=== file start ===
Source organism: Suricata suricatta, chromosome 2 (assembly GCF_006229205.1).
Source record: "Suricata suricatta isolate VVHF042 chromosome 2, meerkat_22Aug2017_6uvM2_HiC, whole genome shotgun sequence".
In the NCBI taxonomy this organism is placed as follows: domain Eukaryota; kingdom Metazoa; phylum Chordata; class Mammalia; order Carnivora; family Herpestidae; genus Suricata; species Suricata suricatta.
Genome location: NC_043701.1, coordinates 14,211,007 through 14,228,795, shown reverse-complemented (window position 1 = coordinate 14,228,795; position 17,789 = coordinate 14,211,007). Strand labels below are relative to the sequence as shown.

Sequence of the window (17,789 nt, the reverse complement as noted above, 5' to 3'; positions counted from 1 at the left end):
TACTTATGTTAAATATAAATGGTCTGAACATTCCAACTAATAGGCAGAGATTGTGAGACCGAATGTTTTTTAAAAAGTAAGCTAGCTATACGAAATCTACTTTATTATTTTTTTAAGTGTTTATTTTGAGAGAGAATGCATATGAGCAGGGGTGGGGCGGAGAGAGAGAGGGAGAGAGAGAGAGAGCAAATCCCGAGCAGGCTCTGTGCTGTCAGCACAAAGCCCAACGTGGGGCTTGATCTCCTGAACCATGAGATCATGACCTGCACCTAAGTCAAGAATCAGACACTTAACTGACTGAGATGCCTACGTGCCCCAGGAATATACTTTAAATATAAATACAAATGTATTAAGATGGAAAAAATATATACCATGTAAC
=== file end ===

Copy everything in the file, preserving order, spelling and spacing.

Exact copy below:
Source organism: Suricata suricatta, chromosome 2 (assembly GCF_006229205.1).
Source record: "Suricata suricatta isolate VVHF042 chromosome 2, meerkat_22Aug2017_6uvM2_HiC, whole genome shotgun sequence".
In the NCBI taxonomy this organism is placed as follows: domain Eukaryota; kingdom Metazoa; phylum Chordata; class Mammalia; order Carnivora; family Herpestidae; genus Suricata; species Suricata suricatta.
Genome location: NC_043701.1, coordinates 14,211,007 through 14,228,795, shown reverse-complemented (window position 1 = coordinate 14,228,795; position 17,789 = coordinate 14,211,007). Strand labels below are relative to the sequence as shown.

Sequence of the window (17,789 nt, the reverse complement as noted above, 5' to 3'; positions counted from 1 at the left end):
TACTTATGTTAAATATAAATGGTCTGAACATTCCAACTAATAGGCAGAGATTGTGAGACCGAATGTTTTTTAAAAAGTAAGCTAGCTATACGAAATCTACTTTATTATTTTTTTAAGTGTTTATTTTGAGAGAGAATGCATATGAGCAGGGGTGGGGCGGAGAGAGAGAGGGAGAGAGAGAGAGAGCAAATCCCGAGCAGGCTCTGTGCTGTCAGCACAAAGCCCAACGTGGGGCTTGATCTCCTGAACCATGAGATCATGACCTGCACCTAAGTCAAGAATCAGACACTTAACTGACTGAGATGCCTACGTGCCCCAGGAATATACTTTAAATATAAATACAAATGTATTAAGATGGAAAAAATATATACCATGTAAC